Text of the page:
Election Malaise

Graham and Wasserstein

Election Malaise

Graham and Wasserstein

Election Malaise
An email conversation about the news of the day.
Nov. 4 1998 4:28 PM

Graham and Wasserstein

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Hi Wendy,

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Gosh, it sounds nice up there in Hanover, New Hampshire. What's new on the Dartmouth College Green? What are the college kids saying; what are their hopes and dreams and fears? And, most of all, why did you go to New Hampshire for twelve hours--was it even for that long?--and then hasten right back to Gotham? Are you having a relationship with a Dartmouth student? Remember what happened to that schoolteacher in Seattle (or wherever it was). Remember what happened to Patrizia Reggiani, the former Signora Gucci. Twenty-nine years in the Italian slammer; and this to a woman who, according to the Times article (A4), is famous for having said, "I would rather weep in a Rolls-Royce than be happy on a bicycle." Don't you think that Signora Gucci's clever variant on the Socrates/happy pig conundrum reveals a truly original sensibility, and that she should have her own talk show instead of going to jail? Especially since no one, apparently, liked the late Signore Gucci or misses him very much.

But all of this is just a mechanism to avoid talking about the election. Because, secretly, I find elections boring. Not that we shouldn't go to the polls, do our civic duty, stand up and be counted, etc. I did so myself yesterday. I was one of those ticket-splitting New Yorkers who voted for Pataki but against D'Amato, so I guess I should feel comforted that I am marching in step with the Zeitgeist. But don't you find all forms of collective behavior--elections, wars, mass migrations--depressing to contemplate, because they offer no handhold for the imagination? Sure I'm glad, on the whole, that a few more percentage points of the American electorate are being sensible about Monicagate than was feared by the Democrats, hoped for by the Republicans ... but you just can't sink your teeth into these broad demographic realities the way you can into a story about a woman who has her psychic hire a hit man to kill her husband.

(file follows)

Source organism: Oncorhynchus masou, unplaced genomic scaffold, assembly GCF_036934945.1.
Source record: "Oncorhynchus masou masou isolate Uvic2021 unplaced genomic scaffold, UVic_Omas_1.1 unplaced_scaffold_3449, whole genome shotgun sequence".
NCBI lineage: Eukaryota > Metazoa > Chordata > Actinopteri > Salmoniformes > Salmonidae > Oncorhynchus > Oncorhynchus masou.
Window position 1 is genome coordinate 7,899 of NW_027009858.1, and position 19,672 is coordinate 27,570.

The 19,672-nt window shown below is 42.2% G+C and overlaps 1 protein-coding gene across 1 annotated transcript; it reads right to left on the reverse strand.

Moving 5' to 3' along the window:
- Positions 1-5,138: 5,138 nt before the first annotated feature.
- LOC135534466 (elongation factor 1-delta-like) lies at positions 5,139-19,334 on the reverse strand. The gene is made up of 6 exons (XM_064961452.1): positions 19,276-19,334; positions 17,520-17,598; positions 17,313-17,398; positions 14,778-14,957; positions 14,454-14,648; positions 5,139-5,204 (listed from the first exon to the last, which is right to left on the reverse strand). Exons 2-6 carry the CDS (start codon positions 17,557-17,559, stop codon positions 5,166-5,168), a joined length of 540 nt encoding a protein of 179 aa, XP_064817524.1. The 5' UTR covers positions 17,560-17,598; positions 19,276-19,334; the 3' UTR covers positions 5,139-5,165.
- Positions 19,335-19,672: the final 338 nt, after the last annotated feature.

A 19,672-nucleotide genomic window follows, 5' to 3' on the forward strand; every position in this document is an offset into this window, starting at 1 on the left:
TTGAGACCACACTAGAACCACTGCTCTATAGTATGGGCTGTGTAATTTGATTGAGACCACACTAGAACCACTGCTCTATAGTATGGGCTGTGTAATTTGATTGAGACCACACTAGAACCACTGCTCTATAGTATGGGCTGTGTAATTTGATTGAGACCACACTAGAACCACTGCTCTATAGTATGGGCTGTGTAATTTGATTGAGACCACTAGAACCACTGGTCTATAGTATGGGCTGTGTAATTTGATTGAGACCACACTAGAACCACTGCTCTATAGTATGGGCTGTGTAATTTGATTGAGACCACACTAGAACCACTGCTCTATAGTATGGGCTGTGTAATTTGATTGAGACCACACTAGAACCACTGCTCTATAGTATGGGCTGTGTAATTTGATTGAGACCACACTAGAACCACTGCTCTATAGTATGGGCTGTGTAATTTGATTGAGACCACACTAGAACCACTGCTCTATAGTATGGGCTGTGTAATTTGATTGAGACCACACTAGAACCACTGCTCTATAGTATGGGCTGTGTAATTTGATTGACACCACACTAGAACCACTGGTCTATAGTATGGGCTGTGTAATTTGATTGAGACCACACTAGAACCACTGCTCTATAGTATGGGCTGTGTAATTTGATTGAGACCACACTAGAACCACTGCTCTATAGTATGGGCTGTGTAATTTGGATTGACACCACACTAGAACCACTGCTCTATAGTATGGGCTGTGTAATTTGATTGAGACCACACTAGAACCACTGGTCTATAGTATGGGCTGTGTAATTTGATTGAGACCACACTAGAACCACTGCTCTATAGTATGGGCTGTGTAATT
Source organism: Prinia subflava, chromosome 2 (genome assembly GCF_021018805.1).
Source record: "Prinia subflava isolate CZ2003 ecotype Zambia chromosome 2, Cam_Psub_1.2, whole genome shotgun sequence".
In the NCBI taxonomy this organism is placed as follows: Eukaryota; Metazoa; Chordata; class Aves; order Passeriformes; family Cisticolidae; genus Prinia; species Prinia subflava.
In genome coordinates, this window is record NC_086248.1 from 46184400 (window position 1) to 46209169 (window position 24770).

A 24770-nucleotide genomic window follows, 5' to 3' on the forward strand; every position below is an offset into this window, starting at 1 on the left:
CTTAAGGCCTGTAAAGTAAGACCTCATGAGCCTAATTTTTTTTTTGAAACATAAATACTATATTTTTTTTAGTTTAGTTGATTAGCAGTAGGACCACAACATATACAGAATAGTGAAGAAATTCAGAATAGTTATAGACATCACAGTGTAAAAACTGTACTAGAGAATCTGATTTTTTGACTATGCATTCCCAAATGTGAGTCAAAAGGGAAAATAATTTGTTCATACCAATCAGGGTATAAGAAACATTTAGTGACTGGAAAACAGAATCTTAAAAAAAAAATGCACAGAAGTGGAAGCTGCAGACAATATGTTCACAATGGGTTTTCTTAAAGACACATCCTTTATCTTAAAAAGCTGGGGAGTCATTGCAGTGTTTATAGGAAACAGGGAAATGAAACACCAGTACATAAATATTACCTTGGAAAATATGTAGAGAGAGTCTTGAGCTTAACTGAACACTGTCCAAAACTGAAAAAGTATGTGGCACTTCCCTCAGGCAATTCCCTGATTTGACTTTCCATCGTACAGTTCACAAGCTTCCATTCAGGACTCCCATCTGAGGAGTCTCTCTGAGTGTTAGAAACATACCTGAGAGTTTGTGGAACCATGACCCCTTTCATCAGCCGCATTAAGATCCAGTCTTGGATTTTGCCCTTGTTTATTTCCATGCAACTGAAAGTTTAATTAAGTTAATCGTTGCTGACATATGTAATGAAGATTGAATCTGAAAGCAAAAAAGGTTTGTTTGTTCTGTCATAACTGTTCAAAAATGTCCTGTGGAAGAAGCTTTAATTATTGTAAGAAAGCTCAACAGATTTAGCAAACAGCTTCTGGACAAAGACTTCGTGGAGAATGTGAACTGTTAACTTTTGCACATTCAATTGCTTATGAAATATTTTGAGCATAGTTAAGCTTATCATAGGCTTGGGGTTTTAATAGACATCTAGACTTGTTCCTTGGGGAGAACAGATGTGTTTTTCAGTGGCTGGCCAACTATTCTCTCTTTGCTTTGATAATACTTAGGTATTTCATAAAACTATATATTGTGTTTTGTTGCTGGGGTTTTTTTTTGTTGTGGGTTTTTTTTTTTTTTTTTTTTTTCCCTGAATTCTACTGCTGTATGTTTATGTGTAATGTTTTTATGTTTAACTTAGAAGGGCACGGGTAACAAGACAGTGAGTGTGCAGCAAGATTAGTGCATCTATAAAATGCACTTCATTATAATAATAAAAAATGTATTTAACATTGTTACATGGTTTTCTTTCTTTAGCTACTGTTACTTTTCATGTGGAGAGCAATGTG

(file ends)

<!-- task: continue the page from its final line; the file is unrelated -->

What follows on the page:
Maureen Dowd had a funny column about the resurgence of Bushes, and the possibility of a Bush-Bush Republican ticket in 2000. Talk about white males. Clinton may be technically white too, but at least he plays the saxophone. But then, Lee Atwater played the guitar, didn't he? Wendy, I seem to be rambling ... perhaps I'm suffering from news overload; I never spend this much time reading the papers. I was at it seemingly for hours this morning, waiting for you to initiate, but to be perfectly honest, nothing engaged me the way Jefferson and Sally Hemings did. Sure, I had a moment's exultance over the Schumer win, but now I'm experiencing a backlash of sympathy for Al. What will he do now? Will anyone hire him? He's probably unemployable, and will have to go back to Hempstead and hang around the public library.

Wendy, you've got to put it all in perspective for me. Tell me what the Valley News thinks is going on.

xxxxxooooo,

Stephen

Stephen Graham lives in New York City, where he is pursuing a doctorate in English literature. He is co-publisher of Ecco Press and a contributing editor at Grand Street. Wendy Wasserstein, a playwright, is author of An American Daughter, The Heidi Chronicles, The Sisters Rosensweig, and others.